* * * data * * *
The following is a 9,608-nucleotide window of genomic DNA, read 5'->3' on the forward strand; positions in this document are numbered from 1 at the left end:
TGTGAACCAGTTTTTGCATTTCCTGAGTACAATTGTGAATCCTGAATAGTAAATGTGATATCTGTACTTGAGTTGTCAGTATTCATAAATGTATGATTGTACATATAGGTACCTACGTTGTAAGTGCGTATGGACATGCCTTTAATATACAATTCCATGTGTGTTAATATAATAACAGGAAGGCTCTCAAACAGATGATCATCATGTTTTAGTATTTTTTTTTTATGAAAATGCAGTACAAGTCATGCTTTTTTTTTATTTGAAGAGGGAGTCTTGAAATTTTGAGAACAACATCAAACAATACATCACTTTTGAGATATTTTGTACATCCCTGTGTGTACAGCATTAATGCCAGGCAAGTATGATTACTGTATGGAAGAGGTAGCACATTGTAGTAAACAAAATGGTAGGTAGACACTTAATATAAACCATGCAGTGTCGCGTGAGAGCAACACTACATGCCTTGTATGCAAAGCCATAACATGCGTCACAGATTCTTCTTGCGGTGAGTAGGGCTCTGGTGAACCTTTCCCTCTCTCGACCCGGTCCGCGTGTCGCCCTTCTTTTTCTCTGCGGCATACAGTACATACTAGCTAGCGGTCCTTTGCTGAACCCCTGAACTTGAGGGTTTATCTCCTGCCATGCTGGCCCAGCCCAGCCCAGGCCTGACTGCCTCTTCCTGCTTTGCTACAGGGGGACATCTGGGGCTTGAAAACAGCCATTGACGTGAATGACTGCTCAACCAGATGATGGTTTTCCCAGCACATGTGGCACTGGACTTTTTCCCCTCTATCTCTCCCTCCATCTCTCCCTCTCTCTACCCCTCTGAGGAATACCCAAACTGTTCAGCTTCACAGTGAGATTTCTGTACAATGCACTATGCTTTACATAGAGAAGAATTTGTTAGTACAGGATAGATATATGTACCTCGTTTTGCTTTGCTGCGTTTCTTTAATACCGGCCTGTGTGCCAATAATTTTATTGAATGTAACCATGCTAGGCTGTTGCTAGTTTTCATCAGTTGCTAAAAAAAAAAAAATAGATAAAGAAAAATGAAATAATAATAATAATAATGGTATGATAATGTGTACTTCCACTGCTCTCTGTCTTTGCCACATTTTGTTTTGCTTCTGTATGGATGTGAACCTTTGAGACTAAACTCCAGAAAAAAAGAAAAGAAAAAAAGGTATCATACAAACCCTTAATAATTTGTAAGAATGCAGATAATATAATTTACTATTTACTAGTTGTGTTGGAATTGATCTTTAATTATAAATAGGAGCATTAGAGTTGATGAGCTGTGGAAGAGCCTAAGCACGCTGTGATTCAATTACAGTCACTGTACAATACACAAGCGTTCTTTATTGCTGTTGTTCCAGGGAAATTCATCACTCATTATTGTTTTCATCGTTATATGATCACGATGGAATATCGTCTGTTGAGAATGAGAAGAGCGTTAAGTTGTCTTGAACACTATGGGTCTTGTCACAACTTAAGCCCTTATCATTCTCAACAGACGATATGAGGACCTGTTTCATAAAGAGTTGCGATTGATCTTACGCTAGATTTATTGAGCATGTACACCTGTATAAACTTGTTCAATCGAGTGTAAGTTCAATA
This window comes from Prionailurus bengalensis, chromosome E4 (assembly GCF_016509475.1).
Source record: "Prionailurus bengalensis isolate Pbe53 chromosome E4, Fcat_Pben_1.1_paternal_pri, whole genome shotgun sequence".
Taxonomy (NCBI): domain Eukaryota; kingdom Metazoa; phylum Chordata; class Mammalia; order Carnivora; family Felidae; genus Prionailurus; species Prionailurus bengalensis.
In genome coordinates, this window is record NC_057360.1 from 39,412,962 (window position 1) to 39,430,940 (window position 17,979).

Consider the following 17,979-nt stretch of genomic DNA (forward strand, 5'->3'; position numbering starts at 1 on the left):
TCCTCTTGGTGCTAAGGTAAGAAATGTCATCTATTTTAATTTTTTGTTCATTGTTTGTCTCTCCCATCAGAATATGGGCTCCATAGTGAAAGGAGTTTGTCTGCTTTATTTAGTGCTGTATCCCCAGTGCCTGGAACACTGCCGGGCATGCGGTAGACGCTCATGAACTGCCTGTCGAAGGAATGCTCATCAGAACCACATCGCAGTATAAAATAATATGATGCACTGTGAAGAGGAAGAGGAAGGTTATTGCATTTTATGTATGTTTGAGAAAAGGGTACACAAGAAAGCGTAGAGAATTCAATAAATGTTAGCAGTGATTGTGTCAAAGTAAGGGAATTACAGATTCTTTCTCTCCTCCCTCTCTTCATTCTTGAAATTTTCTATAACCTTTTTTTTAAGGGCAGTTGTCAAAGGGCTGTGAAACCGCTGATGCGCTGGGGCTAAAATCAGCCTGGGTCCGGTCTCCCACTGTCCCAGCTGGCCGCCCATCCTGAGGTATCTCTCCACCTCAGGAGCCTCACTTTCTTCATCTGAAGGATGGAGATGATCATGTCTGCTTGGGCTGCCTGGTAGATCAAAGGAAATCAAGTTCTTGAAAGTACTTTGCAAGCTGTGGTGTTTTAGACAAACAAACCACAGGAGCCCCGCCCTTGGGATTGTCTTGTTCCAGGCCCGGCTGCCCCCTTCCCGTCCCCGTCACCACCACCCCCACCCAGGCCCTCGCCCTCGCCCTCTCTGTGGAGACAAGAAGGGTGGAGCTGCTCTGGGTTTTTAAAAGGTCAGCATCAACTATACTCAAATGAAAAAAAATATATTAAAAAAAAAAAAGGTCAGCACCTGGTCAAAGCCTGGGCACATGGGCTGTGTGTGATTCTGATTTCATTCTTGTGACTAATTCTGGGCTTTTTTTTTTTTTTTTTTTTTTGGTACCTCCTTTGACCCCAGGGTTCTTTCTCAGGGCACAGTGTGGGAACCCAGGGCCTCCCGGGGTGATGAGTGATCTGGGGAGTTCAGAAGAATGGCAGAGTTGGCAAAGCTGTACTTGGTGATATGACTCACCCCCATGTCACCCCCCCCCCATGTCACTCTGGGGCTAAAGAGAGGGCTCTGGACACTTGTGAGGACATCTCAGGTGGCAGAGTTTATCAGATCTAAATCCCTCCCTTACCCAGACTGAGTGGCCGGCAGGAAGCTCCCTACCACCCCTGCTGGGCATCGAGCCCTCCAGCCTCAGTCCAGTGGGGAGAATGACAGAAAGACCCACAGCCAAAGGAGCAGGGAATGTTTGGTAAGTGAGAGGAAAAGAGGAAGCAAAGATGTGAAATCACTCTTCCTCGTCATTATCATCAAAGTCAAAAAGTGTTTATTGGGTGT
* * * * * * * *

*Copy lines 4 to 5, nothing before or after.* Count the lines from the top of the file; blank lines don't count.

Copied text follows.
Source record: "Prionailurus bengalensis isolate Pbe53 chromosome E4, Fcat_Pben_1.1_paternal_pri, whole genome shotgun sequence".
Taxonomy (NCBI): domain Eukaryota; kingdom Metazoa; phylum Chordata; class Mammalia; order Carnivora; family Felidae; genus Prionailurus; species Prionailurus bengalensis.